1 Commonwealth funding was available through the Department of Education and Youth Affairs, Department of Aboriginal Affairs, Commonwealth Schools Commission, Curriculum Development Centre and the National Aboriginal Education Committee. See: Commonwealth Schools Commission, Funding Priorities in Aboriginal and Torres Strait Islander Education, Canberra, July 1984 and House of Representatives Select Committee on Aboriginal Education, Aboriginal Education, Canberra, September 1985, pp. 46-67.

2 See for example: B. H. Watts, Aboriginal Futures, A Review of Research and Developments and Related Policies in the Education of Aborigines, (1982); Commonwealth Schools Commission/National Aboriginal Education Committee, Funding Priorities in Aboriginal and Torres Strait Islander Education (July 1984); House of Representatives Select Committee on Aboriginal Education, Aboriginal Education (September 1985) and the Report of the Committee of Review of Aboriginal Employment and Training Programs (August 1985).

3 Department of Employment, Education and Training, National Aboriginal and Torres Strait Islander Education Policy: Joint Policy Statement, Canberra, 1989, p. 9

4 An amendment to the current Act in 1995, replaced the word 'Aboriginal' with 'Indigenous'.

5 For an overview of the evolution of a national Indigenous education policy see: Senate Employment, Workplace Relations, Small Business and Education References Committee, Katu Kalpa: Report on the Inquiry into the Effectiveness of Education and Training Programs for Indigenous Australians, Canberra, March 2000, pp. 19-40.

6 National Review of Education for Aboriginal and Torres Strait Islander Peoples. Final Report, Canberra, Department of Education Employment and Training, 1995.

7 See Senate Employment, Workplace Relations, Small Business and Education References Committee, Katu Kalpa: Report on the Inquiry into the Effectiveness of Education and Training Programs for Indigenous Australians, Canberra, March, 2000, Table 1, p. 13.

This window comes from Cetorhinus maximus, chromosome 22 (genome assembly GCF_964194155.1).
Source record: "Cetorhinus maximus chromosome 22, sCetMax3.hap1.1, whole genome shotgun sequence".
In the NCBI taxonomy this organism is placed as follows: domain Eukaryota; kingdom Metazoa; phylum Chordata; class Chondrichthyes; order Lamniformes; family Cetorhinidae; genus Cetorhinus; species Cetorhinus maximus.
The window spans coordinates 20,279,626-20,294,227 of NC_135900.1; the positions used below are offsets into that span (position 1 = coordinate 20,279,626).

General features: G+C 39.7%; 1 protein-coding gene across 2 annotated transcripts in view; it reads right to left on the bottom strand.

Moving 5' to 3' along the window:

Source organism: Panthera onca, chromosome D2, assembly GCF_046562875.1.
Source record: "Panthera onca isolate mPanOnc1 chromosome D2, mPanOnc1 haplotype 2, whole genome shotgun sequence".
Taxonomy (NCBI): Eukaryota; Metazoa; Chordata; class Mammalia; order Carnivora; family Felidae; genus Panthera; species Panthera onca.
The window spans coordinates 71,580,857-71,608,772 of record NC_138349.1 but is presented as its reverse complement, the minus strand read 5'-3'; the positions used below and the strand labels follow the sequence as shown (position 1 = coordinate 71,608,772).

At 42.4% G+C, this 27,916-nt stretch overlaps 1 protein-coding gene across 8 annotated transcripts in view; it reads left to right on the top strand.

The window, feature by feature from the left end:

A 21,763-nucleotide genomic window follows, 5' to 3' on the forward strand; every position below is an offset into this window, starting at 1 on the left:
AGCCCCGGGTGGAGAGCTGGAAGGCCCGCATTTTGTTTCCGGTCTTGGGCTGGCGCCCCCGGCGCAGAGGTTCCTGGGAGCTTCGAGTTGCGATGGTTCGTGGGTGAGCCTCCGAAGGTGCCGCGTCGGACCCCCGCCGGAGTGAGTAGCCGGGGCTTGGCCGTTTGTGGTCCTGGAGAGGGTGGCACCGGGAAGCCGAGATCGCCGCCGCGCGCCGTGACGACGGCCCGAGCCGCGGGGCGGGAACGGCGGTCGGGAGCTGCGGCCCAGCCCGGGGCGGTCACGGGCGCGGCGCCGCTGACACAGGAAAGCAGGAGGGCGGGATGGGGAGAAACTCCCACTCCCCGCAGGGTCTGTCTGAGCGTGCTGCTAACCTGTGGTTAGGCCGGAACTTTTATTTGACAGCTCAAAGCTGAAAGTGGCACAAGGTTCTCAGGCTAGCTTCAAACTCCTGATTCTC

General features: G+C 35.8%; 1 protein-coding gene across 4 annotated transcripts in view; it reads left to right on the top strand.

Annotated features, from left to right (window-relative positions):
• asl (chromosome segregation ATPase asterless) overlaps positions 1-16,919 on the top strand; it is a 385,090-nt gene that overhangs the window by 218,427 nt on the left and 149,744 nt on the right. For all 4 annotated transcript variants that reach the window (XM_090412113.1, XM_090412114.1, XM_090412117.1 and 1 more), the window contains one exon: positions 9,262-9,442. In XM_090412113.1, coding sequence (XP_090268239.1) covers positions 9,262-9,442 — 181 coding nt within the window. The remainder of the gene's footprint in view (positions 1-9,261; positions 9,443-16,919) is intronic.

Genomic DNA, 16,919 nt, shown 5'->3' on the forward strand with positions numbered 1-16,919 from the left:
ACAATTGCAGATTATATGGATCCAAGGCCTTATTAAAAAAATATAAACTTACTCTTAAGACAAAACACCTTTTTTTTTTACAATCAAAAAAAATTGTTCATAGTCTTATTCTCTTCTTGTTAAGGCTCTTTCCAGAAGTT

8 The National Indigenous English Literacy and Numeracy Strategy, Canberra, March 2000, p. 13.

9 The Hon. John Howard, Transcript of speech at the national launch of the Indigenous National Literacy and Numeracy Strategy, Sydney 29 March 2000.

10 Budget Paper No. 2, Budget Measures 2001-2002, pp. 120-132.

6 Indigenous Education (Targeted Assistance) Amendment Bill 2001

Warning:

This Digest was prepared for debate. It reflects the legislation as introduced and does not canvass subsequent amendments.

This Digest does not have any official legal status. Other sources should be consulted to determine the subsequent official status of the Bill.

11 Robinson, Chris and Lionel Bamblett Making a Difference: The Impact of Australia’s Indigenous Education and Training Policy, National Centre for Vocational Education Research Ltd, Kensington Park, 1998. p. 17.

12 Senate Employment, Workplace Relations, Small Business and Education References Committee, Katu Kalpa, Report on the Inquiry into the Effectiveness of Education and Training Programs for Indigenous Australians, March, 2000, p. 3. See also Dr David Kemp ‘Improving opportunities for Indigenous Australians’ Media Release 11 May 1999.

13 National Review of Education for Aboriginal and Torres Strait Islander Peoples. Final Report, Statistical Annex Canberra, Department of Education Employment and Training, 1995, Table 16, p. 59.

14 Smyth, Rosaleen. Aboriginal Economic Indicators. Unpublished DPL paper, November 1988. Rates calculated from the numbers of Aboriginal Secondary Grants Scheme students on 30 June in each year in data from all states supplied by the Commonwealth Department of Education, Employment and Training.

15 R. G. Schwab Why Only One in Three?: The complex Reasons for Low Indigenous School Retention, CAEPR Research Monograph No. 16. Canberra: Centre for Aboriginal Economic Policy Research, 1999, p. 13.

16 Schools 2000, ABS 4221.0; also, 2001 Budget paper ‘Our path together’ statement by The Hon. Philip Ruddock, 22 May 2001, p. 13.

17 Robinson, Chris and Lionel Bamblett Making a Difference: The Impact of Australia’s Indigenous Education and Training Policy. Kensington Park: NCVER, 1998. p. 15.

18 ‘Gumala Mirnuwarni-“Coming together to learn”’ in Learning for all Issue 1, Department of Education Training and Youth Affairs, March 2001 pp. 21-22.

19 See Walter and Turnbull Chartered Accountants web site for information on FBT supplementation funding for Aboriginal and Torres Strait Islander Organisations. http://www.walturn.com.au/fbtsf

20 Aboriginal and Torres Strait Islander Commission, ‘Fringe Benefit Tax Exemptions’, Media Release, 23 May 2001.

21 The Hon. Peter Costello, ‘Additional Funding for Indigenous Organisations’, Media Release, 30 March 2001.

22 Australian Tax Office guidelines define remote as located at least 40 Kms from a population centre of 14,000 or more, or located at least 100 Kms from a population centre of 130,000 or more.

23 E-mail correspondence DETYA Indigenous Education Branch to author, 13 July 2001.

24 Quantification of the impact of the Fringe Benefits tax (FBT) concessional limit on staff recruitment in indigenous organisations. Office for Aboriginal and Torres Strait Islander Health and the Aboriginal and Torres Strait Islander Commission, February 2001.

25 E-mail correspondence DETYA Indigenous Education Branch to author, 13 July 2001.